Ultimately, "the capitalist investment game (as a whole and usually in its various parts) is positive sum. In most years more money is made in the financial markets than is lost. How is this possible? It is possible only because those who engage in real productive activity receive less than that to which they would be entitled were they fully compensated for what they produce. The reward, allegedly for risk, derives from this discrepancy."
|Date: May 5, 2013, 5:25 PM|
Number of Comments on Photo:0
Private Lending through Self-Directed IRA's
For Informational Purposes ONLY.
This is NOT a Solicitation for Funds!
Re: Private Lending: Self-Directed Plans, i.e. 401k, Pension Plans, IRA
One of the most popular alternative investment options
available to Self-Directed IRA holders is private lending.
By utilizing a Self-Directed IRA you can loan money
to fund real estate transactions as if you were a bank,
without distribution penalties.
Many investors choose to make mortgage loans
to individuals looking to purchase properties.
Another opportunity is funding start-ups or other small businesses.
Typically, these are hard money loans
that require repayment over a specified period of time,
with interest rate determined by the amount of the loan.
Your Self-Directed IRA earns a profit
based on the amount of interest you and your Borrower agree upon.
When loaning funds for a mortgage
for either a personal or commercial property,
you have the ability to secure the loan with that property.
If the loan defaults, you retain ownership of the property.
This can then be sold, or rented to create a passive income stream.
This security is one of the reasons private lending
with a Self-Directed IRA has become so popular.
Private money lending,
as well as a number of different investment types available to you
in your Self-Directed IRA have the ability to build real wealth
within your retirement account.
As with any investment opportunity,
we recommend consulting an attorney for your best option.
Benefits of Self Directed Investing
Self-Directed investing makes you the CEO of your retirement funds.
In addition to tax-free profits, asset protection, tax deductions,
as well as estate planning,
you're able to make tax-free investments
in assets that are familiar and comfortable to you.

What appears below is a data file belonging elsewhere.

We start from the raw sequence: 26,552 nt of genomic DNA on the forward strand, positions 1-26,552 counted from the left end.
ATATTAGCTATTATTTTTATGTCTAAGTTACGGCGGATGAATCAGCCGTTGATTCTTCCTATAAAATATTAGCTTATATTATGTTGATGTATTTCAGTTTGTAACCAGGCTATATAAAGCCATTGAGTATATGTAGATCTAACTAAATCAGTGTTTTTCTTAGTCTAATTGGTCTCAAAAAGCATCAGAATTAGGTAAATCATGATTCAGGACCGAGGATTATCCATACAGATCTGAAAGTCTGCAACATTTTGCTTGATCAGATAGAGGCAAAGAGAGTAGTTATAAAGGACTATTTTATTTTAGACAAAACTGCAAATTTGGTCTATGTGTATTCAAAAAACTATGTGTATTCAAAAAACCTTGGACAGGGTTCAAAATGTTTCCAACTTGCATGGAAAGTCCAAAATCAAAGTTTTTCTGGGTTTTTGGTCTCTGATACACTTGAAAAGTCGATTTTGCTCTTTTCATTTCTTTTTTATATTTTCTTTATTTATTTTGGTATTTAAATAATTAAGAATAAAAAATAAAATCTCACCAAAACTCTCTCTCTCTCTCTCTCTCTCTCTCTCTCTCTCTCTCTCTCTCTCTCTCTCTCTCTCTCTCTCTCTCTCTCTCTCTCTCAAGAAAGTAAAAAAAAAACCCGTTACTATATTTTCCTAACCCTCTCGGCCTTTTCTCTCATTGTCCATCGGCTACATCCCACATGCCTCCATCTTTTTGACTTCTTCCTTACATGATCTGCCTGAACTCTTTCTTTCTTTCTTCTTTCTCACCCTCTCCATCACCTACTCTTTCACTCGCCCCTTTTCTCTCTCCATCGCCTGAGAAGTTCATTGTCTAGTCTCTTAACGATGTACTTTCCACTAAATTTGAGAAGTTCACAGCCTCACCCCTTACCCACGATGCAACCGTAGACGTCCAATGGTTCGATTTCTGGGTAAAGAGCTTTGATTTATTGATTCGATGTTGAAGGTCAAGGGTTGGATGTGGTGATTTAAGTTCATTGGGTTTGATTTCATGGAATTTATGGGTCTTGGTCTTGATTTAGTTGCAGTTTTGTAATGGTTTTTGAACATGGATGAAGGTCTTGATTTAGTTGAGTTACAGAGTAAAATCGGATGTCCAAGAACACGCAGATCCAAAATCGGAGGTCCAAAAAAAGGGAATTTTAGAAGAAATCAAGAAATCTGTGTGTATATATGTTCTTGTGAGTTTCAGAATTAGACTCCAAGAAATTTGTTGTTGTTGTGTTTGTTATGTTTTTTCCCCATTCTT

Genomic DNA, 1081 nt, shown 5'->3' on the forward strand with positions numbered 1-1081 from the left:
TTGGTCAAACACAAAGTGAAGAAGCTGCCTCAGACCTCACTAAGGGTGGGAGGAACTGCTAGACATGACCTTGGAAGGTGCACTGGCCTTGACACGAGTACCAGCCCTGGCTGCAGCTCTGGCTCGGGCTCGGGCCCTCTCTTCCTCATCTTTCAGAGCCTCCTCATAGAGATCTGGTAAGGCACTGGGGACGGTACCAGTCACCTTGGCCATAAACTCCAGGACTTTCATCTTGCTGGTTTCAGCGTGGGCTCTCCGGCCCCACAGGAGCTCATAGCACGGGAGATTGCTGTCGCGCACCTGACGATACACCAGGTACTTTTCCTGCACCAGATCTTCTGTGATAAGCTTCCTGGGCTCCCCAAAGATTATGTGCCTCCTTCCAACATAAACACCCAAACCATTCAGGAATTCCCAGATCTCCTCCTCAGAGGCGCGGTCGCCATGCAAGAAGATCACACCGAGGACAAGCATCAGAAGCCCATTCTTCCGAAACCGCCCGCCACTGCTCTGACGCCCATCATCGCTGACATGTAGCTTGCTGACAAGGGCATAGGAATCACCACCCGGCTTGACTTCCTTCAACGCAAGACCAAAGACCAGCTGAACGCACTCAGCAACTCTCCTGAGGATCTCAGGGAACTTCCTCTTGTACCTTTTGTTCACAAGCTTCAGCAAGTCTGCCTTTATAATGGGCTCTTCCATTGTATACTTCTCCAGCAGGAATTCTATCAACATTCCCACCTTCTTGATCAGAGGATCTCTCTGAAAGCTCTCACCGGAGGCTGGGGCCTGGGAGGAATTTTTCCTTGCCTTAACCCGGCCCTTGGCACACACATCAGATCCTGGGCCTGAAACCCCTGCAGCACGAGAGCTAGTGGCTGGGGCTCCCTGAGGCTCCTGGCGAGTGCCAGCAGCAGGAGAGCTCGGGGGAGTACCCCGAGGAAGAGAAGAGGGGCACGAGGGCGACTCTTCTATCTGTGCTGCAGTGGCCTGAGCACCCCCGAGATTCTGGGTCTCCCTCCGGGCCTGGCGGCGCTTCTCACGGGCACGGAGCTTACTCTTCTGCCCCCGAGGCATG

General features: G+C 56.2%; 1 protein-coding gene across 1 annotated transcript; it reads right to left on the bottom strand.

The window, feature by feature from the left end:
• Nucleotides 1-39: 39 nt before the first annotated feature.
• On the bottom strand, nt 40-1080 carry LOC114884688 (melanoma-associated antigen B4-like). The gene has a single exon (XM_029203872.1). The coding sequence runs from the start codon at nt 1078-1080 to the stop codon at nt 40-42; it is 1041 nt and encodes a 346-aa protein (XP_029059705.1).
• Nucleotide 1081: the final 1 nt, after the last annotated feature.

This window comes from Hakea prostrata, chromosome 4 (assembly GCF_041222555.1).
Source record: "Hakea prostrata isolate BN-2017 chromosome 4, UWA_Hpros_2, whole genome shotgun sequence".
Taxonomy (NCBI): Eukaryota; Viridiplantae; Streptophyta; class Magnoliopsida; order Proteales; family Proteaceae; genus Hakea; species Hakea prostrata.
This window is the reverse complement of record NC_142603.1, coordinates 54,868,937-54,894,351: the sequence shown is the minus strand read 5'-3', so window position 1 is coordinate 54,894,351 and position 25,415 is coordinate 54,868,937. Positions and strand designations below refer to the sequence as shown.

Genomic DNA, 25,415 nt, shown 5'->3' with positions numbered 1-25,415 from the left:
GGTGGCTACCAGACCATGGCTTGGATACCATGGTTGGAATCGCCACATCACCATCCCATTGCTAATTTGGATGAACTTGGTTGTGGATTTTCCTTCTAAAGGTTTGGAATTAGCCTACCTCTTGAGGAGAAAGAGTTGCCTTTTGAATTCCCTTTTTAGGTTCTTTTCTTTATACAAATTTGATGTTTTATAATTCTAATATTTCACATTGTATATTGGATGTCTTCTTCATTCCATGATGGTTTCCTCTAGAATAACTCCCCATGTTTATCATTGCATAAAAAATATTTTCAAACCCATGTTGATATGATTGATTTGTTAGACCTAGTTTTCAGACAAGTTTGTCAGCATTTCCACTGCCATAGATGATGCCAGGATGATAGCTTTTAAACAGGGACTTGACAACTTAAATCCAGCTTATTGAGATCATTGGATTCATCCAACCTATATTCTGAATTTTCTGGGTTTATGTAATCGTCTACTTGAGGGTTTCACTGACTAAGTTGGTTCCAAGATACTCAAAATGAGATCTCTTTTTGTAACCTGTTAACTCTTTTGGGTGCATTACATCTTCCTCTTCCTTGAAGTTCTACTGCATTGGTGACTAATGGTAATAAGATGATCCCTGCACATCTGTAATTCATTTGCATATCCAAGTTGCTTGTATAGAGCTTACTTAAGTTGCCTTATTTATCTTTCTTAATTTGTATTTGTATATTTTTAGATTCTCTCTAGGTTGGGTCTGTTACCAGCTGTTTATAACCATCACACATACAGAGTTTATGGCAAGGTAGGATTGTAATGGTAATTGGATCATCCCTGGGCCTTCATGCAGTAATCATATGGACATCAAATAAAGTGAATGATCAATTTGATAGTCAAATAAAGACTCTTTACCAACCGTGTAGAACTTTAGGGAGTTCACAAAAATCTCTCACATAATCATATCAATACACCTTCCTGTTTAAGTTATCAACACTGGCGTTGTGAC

By using your Self-Directed IRA to invest in real estate,
you're investing in a tangible asset.
Investing in real estate also provides the potential of generating
a passive income stream for you to utilize,
while at the same time protecting your initial investment.
With advances in medicine constantly increasing life expectancy
and the fact that social security is projected to run dry by 2040,
there couldn't be a better time to consider a Self-Directed option.
As a result of increased life expectancy
are additional healthcare costs for seniors.
According to the Employee Benefit Research Institute,
the debt load for seniors has soared from 1992-2004;
during that time the percentage of households 55 and older
saw their debt grow faster than the rate of overall population growth.
If you're not confident your traditional investment options
will have you prepared for these factors,
seek the help of licensed professionals in your state.
Note: traditional financial planners have complicated fee structures,
generally not designed to favor the investor's best interests.
What can Self-Directed 401k, IRA, Pension Plans be used for?
The following is a partial listing;
Residential Real Estate (including: apartments, duplexes, and single family homes)
Commercial Real Estate
Undeveloped or Raw Land
Real Estate Notes (mortgages and deeds of trusts)
Tax Lien Certificates
REITs (Real Estate Investment Trusts)
Precious Metals (certain restrictions apply)
Private Stock Offerings/Private Placements
Private Limited Partnerships, Limited Liability Companies, and C corporations
Oil and Gas Investments
Accounts Receivable Financing
Publicly Traded Securities
We hope this information is helpful and YES,
We BUY, SELL, BUY REO's, Re-Hab,
Wholesale Houses, Lease
here in Broward County, Florida
and welcome Buyer, Seller and Private Lender Inquiries.
Call or write to us at any time regarding
questions you may have.
The Mathiesen Properties
Mathiesen Capital Investments
Mathiesen Realty Renovation
No legal or Investment advice is intended. Seek the counsel of appropriate professionals.
© Carl Mathiesen All Rights Reserved 2014
|Date: Jan 30, 2014, 9:01 PM|
Number of Comments on Photo:0
Kennedy Wealth Management, LLC,
23901 Calabasas Road, Suite1000,
Calabasas, CA, 91302.
Contact Person: Mark Kennedy
Contact Email: email@example.com
You Tube URL: http://www.youtube.com/watch?v=vM2ZaTSuNhU
|Date: Aug 30, 2011, 6:48 AM|
Number of Comments on Photo:0